23 JUNE 1961, Page 26

Grubby Giant

George Gissing and MG. Wells. Edited by Roy A. Gettman. (Hart-Davis, 25s.)

IF GISSING is a great writer (and there is a sense in which he is) it is because the greatness of hit intention survives, and is more significant than the greatness of his failure. Consider for moment some sentences of Forster's: English poetry fears no one---excels in quality as Well as quantity. But English .fiction is less triumphant: it does not contain the best stuff yet written, and if we deny this we become guilty of provincialism. . . . Take four at random: Cranford, The Heart of Midlothian, lane Eyre. Richard Feverel . . . all four are little man' sions, not mighty edifices, and we shall see and respect them for what they are if we stand Own for an instant in the colonnades of War and Peace, or the vaults of The Brothers Karaniazov.

Nothing written since 1927 disturbs that judg- ment. There is a sort of perspex bubble over this island which keeps out the music of the spheres. Hardy and Forster himself made rifts in it, but for me, the only man since the death of Fielding to have attempted to portray the whole of man and society in the novel, in English English. is George Gissing. He was possessed, like fEschylus, Shakespeare, Melville, by the non' Christian religious sense: that tragic intuition which alone can make the deepest connections between individual man and everything in and outside him. He set out to write the English comedic humaine.

He put more of it down than anyone else has ever tried to, but little of it works, little of if jells. He lacked animal vitality; his force was

only grey, grub-like, graceless. One can still submit to it, and should, but, if one does, one

must realise, like Helen Schlegel in HowardS End, that to be let down is the price of the illu- mination. For Gissing's deficiencies are those of Leonard Bast. He is not competent, he has no pace, he is not witty, he is pretentious; his diction and style are patched cast-offs. One feels he picked them up at a jumble sale to which Balzac, Thackeray, Meredith, Landor had sent along their old togs. To get at• his quality it's no good going to him wained to any of the conventional critical apparatus, in the hope that you'll gel something if you plough a quick furrow through his sparse, vast fields. You won't. You have, Ike Helen Schlegel, to unyoke.

This is what Wells did; and his friendship for, and appreciation of, GiSsing probably do Hill more honour than anything else that he wrote or did throughout that long, boisterous, daisy' cutting swipe through the lolly, the small ha irs and concepts which was his life. Of course, being Wells, he put his foot in it now and again• Still, as friends go. this correspondence and these collected articles (excellently edited and annotated) shOw him to have been a loyal, much-tried and cheersome one.. They met at an Omar Khayyam dinner at Frascati's in 1896; from then on, till Gissing's death, their relation- ship was, if not close, an attempt at closeness on both sides. Wells was always very busy, of course. Gissing diffident at eating into his important friend's time; but they corresponded, Wells sym- pathised. called on Gissing during a walking tour in Devon and again .later in Rome. They met. in fact, often; and always, on both sides, one can feel an assumption that the less successful was the greater' of the two. After Gissing's death Wells did his best to play down the 'assumption and reassert, in himself, the values Of the outside world. And, in himself, he succeeded,' rather vulgarly, for one's meant, of course, to give good old HG credit for posthumously gilding the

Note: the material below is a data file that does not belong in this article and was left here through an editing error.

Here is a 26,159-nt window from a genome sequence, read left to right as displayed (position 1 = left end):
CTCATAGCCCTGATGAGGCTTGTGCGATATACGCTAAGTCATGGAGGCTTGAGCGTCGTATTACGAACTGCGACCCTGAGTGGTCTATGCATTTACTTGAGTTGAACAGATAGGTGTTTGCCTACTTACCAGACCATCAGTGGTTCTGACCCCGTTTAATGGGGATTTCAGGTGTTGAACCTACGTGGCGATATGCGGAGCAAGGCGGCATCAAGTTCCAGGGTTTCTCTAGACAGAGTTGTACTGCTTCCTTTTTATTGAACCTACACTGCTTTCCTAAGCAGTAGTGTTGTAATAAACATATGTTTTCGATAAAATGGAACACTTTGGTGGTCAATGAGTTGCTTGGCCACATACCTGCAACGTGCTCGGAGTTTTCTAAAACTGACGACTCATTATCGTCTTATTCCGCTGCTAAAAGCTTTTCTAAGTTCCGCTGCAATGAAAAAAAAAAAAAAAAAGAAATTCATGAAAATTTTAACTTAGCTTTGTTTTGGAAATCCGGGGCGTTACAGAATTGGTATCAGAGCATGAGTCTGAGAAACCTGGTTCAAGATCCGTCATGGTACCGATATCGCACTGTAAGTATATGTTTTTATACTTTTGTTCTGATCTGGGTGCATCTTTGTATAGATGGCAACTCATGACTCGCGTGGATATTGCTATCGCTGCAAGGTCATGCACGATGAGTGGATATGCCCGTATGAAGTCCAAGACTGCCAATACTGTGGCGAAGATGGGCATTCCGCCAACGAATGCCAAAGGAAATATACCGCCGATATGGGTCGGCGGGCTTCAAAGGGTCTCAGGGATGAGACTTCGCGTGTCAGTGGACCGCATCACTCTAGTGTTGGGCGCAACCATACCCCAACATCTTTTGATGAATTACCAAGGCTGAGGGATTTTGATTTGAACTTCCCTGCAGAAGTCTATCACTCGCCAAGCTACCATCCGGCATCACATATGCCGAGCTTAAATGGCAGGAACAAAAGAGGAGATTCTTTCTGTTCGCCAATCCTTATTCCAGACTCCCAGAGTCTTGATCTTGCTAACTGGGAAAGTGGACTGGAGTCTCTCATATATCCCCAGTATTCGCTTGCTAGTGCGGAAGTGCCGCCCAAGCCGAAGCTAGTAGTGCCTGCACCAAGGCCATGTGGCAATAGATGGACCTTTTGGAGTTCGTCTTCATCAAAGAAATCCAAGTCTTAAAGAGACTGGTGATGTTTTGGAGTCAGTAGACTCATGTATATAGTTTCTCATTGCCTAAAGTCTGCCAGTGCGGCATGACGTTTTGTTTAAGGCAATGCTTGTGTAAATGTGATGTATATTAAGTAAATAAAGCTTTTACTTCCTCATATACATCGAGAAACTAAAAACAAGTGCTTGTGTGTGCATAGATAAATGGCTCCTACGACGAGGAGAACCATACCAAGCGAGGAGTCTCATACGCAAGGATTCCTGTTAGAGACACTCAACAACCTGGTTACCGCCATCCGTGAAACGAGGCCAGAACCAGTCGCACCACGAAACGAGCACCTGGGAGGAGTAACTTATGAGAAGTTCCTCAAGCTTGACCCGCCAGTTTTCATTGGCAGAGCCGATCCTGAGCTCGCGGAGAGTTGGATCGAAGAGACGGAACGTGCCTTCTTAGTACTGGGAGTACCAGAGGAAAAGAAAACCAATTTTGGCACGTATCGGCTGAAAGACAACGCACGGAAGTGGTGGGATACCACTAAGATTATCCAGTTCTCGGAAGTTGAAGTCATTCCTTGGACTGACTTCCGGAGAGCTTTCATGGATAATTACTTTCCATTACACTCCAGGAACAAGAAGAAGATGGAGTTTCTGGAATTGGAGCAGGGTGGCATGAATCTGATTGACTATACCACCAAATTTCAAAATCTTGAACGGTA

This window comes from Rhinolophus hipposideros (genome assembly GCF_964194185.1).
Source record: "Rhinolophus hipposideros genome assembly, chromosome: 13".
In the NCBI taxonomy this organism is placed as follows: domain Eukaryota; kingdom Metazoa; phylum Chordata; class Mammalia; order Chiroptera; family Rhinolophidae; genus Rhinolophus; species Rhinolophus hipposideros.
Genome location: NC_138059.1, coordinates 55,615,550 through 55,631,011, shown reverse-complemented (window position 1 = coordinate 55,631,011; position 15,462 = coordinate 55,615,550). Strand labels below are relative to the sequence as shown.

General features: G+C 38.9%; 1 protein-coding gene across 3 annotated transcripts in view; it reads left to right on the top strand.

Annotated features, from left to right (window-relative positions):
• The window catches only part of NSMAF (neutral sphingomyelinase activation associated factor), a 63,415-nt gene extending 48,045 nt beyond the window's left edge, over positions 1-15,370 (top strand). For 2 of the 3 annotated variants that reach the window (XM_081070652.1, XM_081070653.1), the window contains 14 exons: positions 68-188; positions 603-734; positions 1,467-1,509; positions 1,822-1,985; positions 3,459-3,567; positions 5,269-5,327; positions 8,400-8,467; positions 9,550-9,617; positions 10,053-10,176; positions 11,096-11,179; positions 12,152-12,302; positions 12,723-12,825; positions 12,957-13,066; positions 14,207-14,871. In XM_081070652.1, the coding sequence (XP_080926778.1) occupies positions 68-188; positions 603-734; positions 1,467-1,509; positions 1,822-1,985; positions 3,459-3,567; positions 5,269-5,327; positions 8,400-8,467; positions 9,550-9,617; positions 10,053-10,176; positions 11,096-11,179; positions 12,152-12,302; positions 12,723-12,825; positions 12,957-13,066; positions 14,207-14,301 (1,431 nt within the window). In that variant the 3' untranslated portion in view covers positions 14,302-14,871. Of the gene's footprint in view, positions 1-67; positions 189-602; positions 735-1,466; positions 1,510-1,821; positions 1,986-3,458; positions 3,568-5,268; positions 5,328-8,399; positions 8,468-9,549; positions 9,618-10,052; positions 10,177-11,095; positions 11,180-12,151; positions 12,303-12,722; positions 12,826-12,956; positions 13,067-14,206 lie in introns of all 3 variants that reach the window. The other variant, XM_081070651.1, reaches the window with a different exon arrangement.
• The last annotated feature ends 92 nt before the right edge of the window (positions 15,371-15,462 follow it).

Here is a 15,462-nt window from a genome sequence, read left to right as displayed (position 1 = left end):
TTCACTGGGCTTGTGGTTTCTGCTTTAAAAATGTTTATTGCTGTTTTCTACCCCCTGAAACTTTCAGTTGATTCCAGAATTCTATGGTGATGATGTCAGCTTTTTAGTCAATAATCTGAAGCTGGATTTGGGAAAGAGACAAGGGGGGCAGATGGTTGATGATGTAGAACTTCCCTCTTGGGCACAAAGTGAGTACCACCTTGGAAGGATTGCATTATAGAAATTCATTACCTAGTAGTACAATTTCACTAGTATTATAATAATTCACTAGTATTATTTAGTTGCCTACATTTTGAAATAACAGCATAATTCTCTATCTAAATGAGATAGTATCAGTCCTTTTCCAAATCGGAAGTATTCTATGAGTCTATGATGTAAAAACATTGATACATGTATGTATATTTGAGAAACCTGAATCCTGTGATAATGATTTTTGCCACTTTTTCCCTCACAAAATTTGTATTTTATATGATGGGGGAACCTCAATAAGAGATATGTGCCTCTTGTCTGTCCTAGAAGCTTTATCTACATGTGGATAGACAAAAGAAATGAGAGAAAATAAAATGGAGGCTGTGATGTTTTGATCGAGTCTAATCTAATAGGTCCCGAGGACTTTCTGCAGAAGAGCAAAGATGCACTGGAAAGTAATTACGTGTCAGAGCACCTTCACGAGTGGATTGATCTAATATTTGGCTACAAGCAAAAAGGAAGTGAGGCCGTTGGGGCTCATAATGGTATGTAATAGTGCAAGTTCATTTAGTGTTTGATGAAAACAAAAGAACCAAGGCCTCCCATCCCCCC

wings of the lame duck. Yet the 'Impression' he wrote on Gissing's death remains (to use Giss- ing's favourite and tragically inadequate word) a `noble' enough tribute from a successful writer to a colleague--whatever Wells may privately have said and written.

For, however much he baulked, he saw that what Gissing was trying to do was to catch that clash of space and time which was nineteenth- century England and hold it in his mirror, all his characters reflected and illuminated there. This is Gissing's unique triumph: Dickens's—and most English novelists'—characters are like so many bright baubles sewn on to avoid because most English novelists have no real concept of social forces; Gissing's characters are less bright beads, but the London they move against is one of the greatest characters of English fiction. It has in it the ultimate white-darkness of Moby Dick; it's more concrete, more realised than Dostoievsky's St. Petersburg; it's the nearest that anyone has ever got to Lear's heath. The people in it are seen, however dimly, however long- windedly, against time, against space; and what Gissing has to give, however grubbily and dis- tantly, is authentic catharsis.

Wells was one of the very first to perceive something of this depth in his friend's novels beneath their tired and rebarbative surfaces. All honour to him.